living an avenue
Paulista Avenue is one of the most important avenues in Brazil and in Latin America. In a short span, this once seemingly corporatist avenue has acquired a new identity.
The first of many measures that helped redesign this new identity was the addition of bike lanes, which connect to several points in the city, and which spatially reduced the number of cars. This environmentally-friendly measure helped São Paulo’s citizens experience the streets in a different way – in a much more interactive and dynamic fashion.
On December 18th 2015, a law was sanctioned which closed off the avenue, not allowing any cars to drive through it on Sundays. This initiative has transformed the public space and how it’s used, fostering various artistic manifestations; all this in a very cosmopolitan manner. In almost every street corner there are musicians from all around the world, performing side by side with regional artists. There are also many plastic artists, displaying their work in what has become a big, roofless art gallery. Lanes are closed off with skate ramps, while tourists and local families walk freely in the middle of the avenue, next to cyclists and joggers.
Dance or yoga lessons are frequently part of the agenda, as well as animal donations, or gastronomical festivals, where included in the menu is always some organic foods (supplied by the several food trucks found around Paulista Avenue). But what calls the most attention is the amount of handmade clothing, which includes various pieces by immigrants from around the globe.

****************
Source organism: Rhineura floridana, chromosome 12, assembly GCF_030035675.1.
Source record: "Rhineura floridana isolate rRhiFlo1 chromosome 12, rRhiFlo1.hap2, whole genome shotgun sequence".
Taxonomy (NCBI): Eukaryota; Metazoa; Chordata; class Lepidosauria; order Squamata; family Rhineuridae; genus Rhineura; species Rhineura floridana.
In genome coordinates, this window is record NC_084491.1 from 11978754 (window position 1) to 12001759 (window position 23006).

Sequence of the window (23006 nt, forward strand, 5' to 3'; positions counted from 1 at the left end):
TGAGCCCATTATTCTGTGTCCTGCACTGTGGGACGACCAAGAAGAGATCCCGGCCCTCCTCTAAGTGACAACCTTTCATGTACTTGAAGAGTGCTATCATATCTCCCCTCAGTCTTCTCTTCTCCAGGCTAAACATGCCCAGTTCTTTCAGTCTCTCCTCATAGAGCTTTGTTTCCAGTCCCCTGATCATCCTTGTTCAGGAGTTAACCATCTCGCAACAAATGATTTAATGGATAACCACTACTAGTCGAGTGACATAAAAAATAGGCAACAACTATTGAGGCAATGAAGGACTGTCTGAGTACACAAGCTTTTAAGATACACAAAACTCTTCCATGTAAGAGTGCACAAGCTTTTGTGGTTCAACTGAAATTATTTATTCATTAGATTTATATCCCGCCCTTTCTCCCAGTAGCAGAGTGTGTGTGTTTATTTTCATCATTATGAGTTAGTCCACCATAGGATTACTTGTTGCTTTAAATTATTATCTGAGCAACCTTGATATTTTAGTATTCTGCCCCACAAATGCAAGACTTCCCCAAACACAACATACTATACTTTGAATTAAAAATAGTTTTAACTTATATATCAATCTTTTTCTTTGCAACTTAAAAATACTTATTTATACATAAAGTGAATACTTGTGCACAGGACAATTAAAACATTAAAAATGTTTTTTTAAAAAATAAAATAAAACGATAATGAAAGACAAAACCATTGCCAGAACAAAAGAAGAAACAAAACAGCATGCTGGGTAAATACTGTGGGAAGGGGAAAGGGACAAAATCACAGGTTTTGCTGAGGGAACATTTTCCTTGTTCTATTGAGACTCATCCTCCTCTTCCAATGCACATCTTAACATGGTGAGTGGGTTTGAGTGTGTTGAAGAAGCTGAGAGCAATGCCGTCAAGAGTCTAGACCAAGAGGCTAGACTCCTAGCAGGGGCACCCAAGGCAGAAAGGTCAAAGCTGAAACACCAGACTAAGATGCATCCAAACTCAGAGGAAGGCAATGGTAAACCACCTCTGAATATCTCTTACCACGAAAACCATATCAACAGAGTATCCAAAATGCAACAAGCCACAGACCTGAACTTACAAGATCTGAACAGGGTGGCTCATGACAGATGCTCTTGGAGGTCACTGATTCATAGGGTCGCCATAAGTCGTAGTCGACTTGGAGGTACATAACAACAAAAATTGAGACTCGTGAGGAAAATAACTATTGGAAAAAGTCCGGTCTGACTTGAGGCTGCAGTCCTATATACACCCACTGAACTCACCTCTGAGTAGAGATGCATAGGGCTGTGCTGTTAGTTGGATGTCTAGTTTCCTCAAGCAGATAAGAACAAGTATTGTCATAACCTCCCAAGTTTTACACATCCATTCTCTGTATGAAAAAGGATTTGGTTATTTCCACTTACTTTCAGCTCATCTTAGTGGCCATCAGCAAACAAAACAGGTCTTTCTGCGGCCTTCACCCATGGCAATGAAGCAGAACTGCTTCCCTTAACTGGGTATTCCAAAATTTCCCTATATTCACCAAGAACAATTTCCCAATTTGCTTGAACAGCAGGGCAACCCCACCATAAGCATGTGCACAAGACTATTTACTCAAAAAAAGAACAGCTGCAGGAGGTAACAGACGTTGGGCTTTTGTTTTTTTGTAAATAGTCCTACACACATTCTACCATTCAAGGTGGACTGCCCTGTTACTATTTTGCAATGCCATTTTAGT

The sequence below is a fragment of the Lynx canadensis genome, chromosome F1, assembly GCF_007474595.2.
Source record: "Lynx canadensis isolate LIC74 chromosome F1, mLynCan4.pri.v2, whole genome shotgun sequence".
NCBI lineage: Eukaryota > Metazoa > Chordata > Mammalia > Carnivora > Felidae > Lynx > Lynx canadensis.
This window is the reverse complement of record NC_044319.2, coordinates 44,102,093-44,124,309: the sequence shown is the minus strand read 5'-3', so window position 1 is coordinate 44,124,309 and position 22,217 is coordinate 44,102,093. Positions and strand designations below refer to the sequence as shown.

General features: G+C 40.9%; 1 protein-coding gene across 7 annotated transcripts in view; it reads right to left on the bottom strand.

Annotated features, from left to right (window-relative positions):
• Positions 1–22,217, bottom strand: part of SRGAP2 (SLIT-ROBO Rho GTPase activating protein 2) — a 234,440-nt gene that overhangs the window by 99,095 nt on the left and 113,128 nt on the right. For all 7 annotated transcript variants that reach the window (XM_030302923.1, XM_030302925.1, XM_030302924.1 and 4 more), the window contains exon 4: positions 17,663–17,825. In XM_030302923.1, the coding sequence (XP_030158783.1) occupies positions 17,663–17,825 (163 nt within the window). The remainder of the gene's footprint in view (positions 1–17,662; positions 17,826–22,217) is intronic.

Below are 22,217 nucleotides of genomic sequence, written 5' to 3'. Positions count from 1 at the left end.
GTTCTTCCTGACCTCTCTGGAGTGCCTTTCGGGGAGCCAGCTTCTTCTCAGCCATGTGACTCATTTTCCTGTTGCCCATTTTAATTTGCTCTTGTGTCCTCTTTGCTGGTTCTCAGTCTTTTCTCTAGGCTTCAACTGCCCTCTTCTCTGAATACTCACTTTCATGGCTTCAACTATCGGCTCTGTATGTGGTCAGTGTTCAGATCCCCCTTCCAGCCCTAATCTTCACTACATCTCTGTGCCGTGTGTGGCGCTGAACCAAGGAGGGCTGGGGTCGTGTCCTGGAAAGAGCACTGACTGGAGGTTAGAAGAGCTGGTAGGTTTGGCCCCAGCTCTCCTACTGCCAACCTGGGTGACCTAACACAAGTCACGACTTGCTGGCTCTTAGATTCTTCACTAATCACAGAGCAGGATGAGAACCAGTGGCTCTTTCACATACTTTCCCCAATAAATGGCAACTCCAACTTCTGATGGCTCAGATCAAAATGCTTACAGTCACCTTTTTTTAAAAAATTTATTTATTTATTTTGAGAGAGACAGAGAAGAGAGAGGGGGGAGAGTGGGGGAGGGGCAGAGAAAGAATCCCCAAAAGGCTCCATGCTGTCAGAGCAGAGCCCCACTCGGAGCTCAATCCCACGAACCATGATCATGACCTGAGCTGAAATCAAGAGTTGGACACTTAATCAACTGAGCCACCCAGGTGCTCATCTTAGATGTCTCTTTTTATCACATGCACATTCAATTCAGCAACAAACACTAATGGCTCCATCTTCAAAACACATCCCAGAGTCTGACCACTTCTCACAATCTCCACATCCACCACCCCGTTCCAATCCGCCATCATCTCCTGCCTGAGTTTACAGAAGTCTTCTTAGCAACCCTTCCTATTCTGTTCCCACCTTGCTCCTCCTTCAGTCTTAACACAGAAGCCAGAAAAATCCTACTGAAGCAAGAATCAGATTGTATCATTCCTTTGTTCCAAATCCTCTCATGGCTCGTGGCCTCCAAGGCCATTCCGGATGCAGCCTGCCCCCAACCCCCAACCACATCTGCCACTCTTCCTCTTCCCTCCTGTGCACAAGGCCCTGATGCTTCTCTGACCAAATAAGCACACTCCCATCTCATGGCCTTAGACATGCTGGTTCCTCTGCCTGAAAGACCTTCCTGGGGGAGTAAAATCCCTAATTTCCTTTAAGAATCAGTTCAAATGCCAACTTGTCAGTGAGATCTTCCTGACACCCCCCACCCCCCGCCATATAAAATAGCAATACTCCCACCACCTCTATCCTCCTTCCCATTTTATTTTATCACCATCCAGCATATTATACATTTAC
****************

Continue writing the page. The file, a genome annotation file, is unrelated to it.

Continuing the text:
What began as a timid initiative has progressively gained traction, creating wholesome social interaction in the urban space, in a cultural, sustainable and recreational way. This trend is paradoxically disseminating through social media, where the irony resides in the fact that the “virtual world” has given birth to activities which invite us to go out to the streets more often, and to embrace access to the slow web as an ally of this new social design.
Photos by Thiago Nagasima
Lu Valenzza borned in Amazonia and based in São Paulo is a future trends enthusiast and an anthropologic observer. She is offering creative research, communications support, and trend forecasting to provide actionable insights to help society and businesses move forward in the coming years, always in touch with tomorrow think scenarios for redesign a better world.